I haven’t told anyone that I have failed my first N2 level of Japanese Language Proficiency Test (JLPT) just yet, except two or three close friends of mine. I know I don’t owe the world an explanation of why I failed, yet I felt that I wanted to talk to you about how I failed, how I perceived this experience, and where I would be moving forward with this. You might take it as a lesson, or a reference, I don’t know how you would interpret it. All I wanted to do, is to be a bit reflective of the journey that I had went through.
I decided to take an N2 test because I have never really taken any official Japanese test before. I have gradually taken test very not seriously, and I found myself sometimes be slack of, like this semester. Not investing my time at all in the preparation of the test, not even trying to do well in it, I went to take the test without learning anything, except practice listening when I was on a jog. More so, I did not found the Japanese classes that I took at university to be effectively helpful for passing the exam, so I was purely dependent on luck. I thought to myself that “Oh, I would either pass or fail any way, and that doesn’t bothered me as much as not taking the test”. Though I didn’t put enough effort into it, the goal was pretty clear, as I wanted to put myself through the experience of sitting for the exam, and use the potential as a way to learn for the next test. Though I knew that whatever the result might be I won’t be surprised, it still got my nerve the moment the test started, and I was dumbfounded with all the questions I didn’t know how to answer. Sitting through that exam, now thinking back, was not that unpleasant though. The testing center was located in a nice, modern building in the middle of Shibuya, Tokyo. The testing hall was extensive, filled with aisles of single chairs and double tables, with bright light and proper indoor insulation. It was in the middle of a worldwide pandemic, but there were nearly a thousand of people taking the test at the same time and in the same testing hall like me. We knew we would about to risk it anyway. I knew no one though. And prior to taking this test, I had no technical support. No one was helping me with my grammar fixed, my vocabulary used, nor my listening judgement and my reading speed. I was, quite isolated, and unprepared. I felt like I was going into a battle with a small baseball bat while everyone else would probably carry machine guns and semi-automatics.
So, this morning, I received a text from my dear sis (who is not my real sis, but she has been checking up on me now and then as we were both in Japan). She asked me whether I had checked the result of the test or not. With half of my brain still in sleeping mode, I bore myself enough to log into the site. Obviously, as you knew, I did not pass. So I just sat there for a little bit, observe the screen and scrolling up and down, sighing, and thinking how pump I should be to really work my ass off in the next couple of weeks.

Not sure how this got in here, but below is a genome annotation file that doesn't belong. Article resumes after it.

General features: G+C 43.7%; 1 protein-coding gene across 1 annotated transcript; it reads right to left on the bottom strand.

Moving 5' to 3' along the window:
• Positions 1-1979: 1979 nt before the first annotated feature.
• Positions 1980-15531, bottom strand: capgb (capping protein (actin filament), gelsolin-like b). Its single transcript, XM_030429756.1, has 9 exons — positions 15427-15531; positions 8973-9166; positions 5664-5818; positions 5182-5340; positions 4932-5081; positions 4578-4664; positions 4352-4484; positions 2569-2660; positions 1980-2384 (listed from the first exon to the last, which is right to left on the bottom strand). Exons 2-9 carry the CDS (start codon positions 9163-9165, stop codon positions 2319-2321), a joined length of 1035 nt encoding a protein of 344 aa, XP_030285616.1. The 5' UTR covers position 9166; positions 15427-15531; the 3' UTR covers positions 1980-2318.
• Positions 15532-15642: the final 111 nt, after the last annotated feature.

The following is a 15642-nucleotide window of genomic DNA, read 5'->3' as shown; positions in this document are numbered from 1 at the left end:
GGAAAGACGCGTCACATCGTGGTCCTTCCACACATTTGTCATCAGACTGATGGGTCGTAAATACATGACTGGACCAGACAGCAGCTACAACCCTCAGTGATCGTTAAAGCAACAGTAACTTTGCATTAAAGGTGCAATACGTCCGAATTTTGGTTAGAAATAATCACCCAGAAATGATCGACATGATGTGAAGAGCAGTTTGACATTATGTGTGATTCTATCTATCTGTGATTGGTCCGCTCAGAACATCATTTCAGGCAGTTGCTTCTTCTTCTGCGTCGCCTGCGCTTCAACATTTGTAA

I started to be reflective of all these years being in Japan, without properly investing my time into learning the language, and without studying for the test. Initially, I decide to take the test as a way to challenge myself, or more or less, challenge my luck. They say successful people felt they are lucky. I knew that I have been lucky for a long time, and honestly speaking I would not be where I were then if it was not because of luck. So yes, I signed up for the test without studying. My optimism in taking chance was ridiculous, I thought that I was feeling great being in this ballooning confidence.
Yet I could already imagine the worst. Which was what I got. The number was horrible. I have not dropped my performance to such a disappointing level for such a long time. I felt like it was a deep hole. However, this time, I felt that at least I wasn’t in that deep hole emotionally. I thought that by accepting the challenge initially and lowering my expectation to the worst, I was able to remove myself from being dragged into that spiral of regret, of “maybe you should have tried harder” train of guilt, and of “the world would look down on your effort” as a byproduct. Surprisingly, I thought I was pretty stood up, and felt ready for that fall. I failed, but thinking that I landed on soft bed instead.
I have not told this to the one person that I have been concerning about. I could not say whether he was a crush of mine or not, but he was, at the moment of me prior to the test. He was, and I could remember vividly, the person who I counted onto for emotional support, at least for the moment of panic. I thought he was there for me when I needed, and I was extremely thankful for his encouragement. I even told him that if I passed this examination, it would be because of his reassuring words. But sadly, I didn’t pass. I was just sitting there feeling a little down, but knowingly, his support has nothing to do with my failure. This, I knew, it was on my own: it was my responsibility to bear the consequence, and it was my responsibility to work my best to get to the place I want. Like a low battery car that needs a little bit of push to start running again, all the support is meaningless if I don’t put in the work myself. I knew I didn’t put in enough.
And so my believes, perhaps got redirected in a way. I think life would just throw at you several theories and practices that defied our common pre-existing believe. The lesson was, I should always put in hard work, because even if the luck and support was not available, I would have something to count on to and be able to say “I have tried my best”.